chapter  6
40 Pages

William Pitt and his legacy 1783-1812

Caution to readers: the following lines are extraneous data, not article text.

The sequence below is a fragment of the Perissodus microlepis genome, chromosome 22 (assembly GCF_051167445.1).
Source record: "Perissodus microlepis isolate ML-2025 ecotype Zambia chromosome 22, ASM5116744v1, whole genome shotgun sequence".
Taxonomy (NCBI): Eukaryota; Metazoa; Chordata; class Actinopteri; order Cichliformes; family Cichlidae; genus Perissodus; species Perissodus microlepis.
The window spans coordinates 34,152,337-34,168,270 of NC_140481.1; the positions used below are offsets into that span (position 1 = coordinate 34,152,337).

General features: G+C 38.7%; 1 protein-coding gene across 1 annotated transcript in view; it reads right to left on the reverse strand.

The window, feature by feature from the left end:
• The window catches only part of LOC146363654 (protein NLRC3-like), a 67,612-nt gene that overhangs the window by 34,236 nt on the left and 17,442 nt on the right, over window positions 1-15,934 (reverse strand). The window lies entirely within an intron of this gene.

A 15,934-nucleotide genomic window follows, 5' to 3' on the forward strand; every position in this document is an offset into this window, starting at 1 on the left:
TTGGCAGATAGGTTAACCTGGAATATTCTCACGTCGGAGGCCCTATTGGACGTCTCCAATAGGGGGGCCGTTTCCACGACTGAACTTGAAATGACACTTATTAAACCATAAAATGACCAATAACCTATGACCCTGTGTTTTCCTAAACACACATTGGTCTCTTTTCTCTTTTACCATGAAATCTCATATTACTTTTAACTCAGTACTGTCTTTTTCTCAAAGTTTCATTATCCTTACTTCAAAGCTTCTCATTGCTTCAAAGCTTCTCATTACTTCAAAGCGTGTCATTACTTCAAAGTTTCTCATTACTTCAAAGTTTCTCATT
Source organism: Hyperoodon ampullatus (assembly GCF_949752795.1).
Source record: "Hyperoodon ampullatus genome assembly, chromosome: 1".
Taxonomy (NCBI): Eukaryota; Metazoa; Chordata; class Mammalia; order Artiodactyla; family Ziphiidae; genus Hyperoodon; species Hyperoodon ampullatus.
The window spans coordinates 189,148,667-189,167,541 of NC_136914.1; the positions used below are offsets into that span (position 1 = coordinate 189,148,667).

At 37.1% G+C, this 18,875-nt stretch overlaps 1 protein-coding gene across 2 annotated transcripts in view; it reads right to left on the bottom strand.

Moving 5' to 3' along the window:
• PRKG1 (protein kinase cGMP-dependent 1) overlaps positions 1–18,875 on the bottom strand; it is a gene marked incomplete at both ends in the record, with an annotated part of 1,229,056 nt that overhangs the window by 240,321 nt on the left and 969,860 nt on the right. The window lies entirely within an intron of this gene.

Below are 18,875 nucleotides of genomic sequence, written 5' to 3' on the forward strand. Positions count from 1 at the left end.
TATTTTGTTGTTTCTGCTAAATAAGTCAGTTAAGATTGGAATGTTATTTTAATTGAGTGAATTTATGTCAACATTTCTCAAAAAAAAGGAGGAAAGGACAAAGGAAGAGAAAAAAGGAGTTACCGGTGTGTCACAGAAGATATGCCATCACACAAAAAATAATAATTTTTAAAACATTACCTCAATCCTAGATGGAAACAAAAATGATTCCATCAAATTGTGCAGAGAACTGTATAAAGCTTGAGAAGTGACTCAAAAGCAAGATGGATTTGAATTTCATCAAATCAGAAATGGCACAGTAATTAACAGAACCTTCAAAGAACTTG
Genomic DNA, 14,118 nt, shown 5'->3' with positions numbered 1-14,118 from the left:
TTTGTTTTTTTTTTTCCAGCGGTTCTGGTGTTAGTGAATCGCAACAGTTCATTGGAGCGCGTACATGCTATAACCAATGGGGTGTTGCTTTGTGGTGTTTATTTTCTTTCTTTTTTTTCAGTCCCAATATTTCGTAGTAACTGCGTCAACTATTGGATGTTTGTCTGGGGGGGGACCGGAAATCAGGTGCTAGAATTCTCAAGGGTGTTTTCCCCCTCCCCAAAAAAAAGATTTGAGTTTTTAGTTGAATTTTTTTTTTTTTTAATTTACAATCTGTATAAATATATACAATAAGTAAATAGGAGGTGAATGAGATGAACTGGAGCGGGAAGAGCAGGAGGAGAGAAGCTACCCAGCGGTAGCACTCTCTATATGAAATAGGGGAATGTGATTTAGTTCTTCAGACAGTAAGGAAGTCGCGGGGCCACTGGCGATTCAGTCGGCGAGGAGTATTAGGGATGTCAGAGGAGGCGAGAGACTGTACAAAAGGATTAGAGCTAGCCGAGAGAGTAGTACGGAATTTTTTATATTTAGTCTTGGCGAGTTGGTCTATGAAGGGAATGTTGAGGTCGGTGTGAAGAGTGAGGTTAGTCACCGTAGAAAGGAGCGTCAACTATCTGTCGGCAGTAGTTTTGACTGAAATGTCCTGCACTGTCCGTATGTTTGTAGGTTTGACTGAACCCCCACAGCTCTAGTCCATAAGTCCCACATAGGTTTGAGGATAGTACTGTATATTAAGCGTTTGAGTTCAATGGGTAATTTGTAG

One of the most pervasive platitudes of eighteenth-century constitutional theory was that governments ought to be patriotic in character; that administrations should be broadly based seeking to embrace the widest possible range of political support; and that loyalty to the Crown and to the establishment in Church and State should be an assumed pre-requisite for office. Governments were supposed to be coalitions of men of good will, motivated by a desire to serve the State rather than the agents of faction or party.1